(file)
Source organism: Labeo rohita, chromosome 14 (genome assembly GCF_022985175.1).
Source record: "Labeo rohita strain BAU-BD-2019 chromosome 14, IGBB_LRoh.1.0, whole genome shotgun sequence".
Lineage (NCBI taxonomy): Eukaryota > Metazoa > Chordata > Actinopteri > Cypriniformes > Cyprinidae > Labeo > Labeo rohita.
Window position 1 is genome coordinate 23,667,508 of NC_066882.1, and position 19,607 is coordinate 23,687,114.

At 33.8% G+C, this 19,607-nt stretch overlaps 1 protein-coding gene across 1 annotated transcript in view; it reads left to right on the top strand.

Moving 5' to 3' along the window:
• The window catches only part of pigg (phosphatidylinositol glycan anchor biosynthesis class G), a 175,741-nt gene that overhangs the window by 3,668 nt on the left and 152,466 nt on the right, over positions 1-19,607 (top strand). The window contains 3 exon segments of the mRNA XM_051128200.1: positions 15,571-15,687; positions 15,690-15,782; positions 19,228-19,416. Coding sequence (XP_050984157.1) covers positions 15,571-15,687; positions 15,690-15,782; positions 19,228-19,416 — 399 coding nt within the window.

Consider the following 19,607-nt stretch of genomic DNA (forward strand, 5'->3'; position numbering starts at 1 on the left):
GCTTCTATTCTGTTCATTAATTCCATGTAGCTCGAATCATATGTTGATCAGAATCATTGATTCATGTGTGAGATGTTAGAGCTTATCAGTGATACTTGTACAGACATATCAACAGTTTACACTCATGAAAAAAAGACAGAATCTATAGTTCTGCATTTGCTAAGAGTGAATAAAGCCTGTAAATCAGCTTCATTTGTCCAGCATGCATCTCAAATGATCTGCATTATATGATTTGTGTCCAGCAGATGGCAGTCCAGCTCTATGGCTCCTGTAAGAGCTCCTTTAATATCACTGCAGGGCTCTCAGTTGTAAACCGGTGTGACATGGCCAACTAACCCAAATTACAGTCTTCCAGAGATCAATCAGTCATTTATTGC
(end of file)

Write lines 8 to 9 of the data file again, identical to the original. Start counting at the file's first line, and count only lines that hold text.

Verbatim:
Consider the following 19,607-nt stretch of genomic DNA (forward strand, 5'->3'; position numbering starts at 1 on the left):
GCTTCTATTCTGTTCATTAATTCCATGTAGCTCGAATCATATGTTGATCAGAATCATTGATTCATGTGTGAGATGTTAGAGCTTATCAGTGATACTTGTACAGACATATCAACAGTTTACACTCATGAAAAAAAGACAGAATCTATAGTTCTGCATTTGCTAAGAGTGAATAAAGCCTGTAAATCAGCTTCATTTGTCCAGCATGCATCTCAAATGATCTGCATTATATGATTTGTGTCCAGCAGATGGCAGTCCAGCTCTATGGCTCCTGTAAGAGCTCCTTTAATATCACTGCAGGGCTCTCAGTTGTAAACCGGTGTGACATGGCCAACTAACCCAAATTACAGTCTTCCAGAGATCAATCAGTCATTTATTGC